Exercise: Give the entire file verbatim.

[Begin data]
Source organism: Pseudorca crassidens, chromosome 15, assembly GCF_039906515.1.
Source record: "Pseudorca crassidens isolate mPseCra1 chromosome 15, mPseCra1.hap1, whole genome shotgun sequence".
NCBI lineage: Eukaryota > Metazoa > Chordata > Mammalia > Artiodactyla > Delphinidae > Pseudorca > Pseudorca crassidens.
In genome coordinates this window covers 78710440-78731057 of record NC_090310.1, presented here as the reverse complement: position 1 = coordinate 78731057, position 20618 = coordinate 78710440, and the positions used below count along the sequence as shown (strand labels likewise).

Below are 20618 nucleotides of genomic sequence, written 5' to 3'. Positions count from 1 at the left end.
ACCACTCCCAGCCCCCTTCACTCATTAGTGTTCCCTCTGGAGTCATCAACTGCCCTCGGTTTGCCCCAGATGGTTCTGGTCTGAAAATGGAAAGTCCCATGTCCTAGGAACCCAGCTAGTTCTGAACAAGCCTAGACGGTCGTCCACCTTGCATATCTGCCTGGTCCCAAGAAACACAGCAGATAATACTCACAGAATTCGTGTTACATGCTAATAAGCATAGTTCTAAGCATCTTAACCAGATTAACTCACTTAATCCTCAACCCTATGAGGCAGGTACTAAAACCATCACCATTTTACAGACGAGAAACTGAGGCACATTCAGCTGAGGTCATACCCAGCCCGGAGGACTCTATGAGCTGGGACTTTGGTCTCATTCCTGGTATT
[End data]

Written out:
Source organism: Pseudorca crassidens, chromosome 15, assembly GCF_039906515.1.
Source record: "Pseudorca crassidens isolate mPseCra1 chromosome 15, mPseCra1.hap1, whole genome shotgun sequence".
NCBI lineage: Eukaryota > Metazoa > Chordata > Mammalia > Artiodactyla > Delphinidae > Pseudorca > Pseudorca crassidens.
In genome coordinates this window covers 78710440-78731057 of record NC_090310.1, presented here as the reverse complement: position 1 = coordinate 78731057, position 20618 = coordinate 78710440, and the positions used below count along the sequence as shown (strand labels likewise).

Below are 20618 nucleotides of genomic sequence, written 5' to 3'. Positions count from 1 at the left end.
ACCACTCCCAGCCCCCTTCACTCATTAGTGTTCCCTCTGGAGTCATCAACTGCCCTCGGTTTGCCCCAGATGGTTCTGGTCTGAAAATGGAAAGTCCCATGTCCTAGGAACCCAGCTAGTTCTGAACAAGCCTAGACGGTCGTCCACCTTGCATATCTGCCTGGTCCCAAGAAACACAGCAGATAATACTCACAGAATTCGTGTTACATGCTAATAAGCATAGTTCTAAGCATCTTAACCAGATTAACTCACTTAATCCTCAACCCTATGAGGCAGGTACTAAAACCATCACCATTTTACAGACGAGAAACTGAGGCACATTCAGCTGAGGTCATACCCAGCCCGGAGGACTCTATGAGCTGGGACTTTGGTCTCATTCCTGGTATT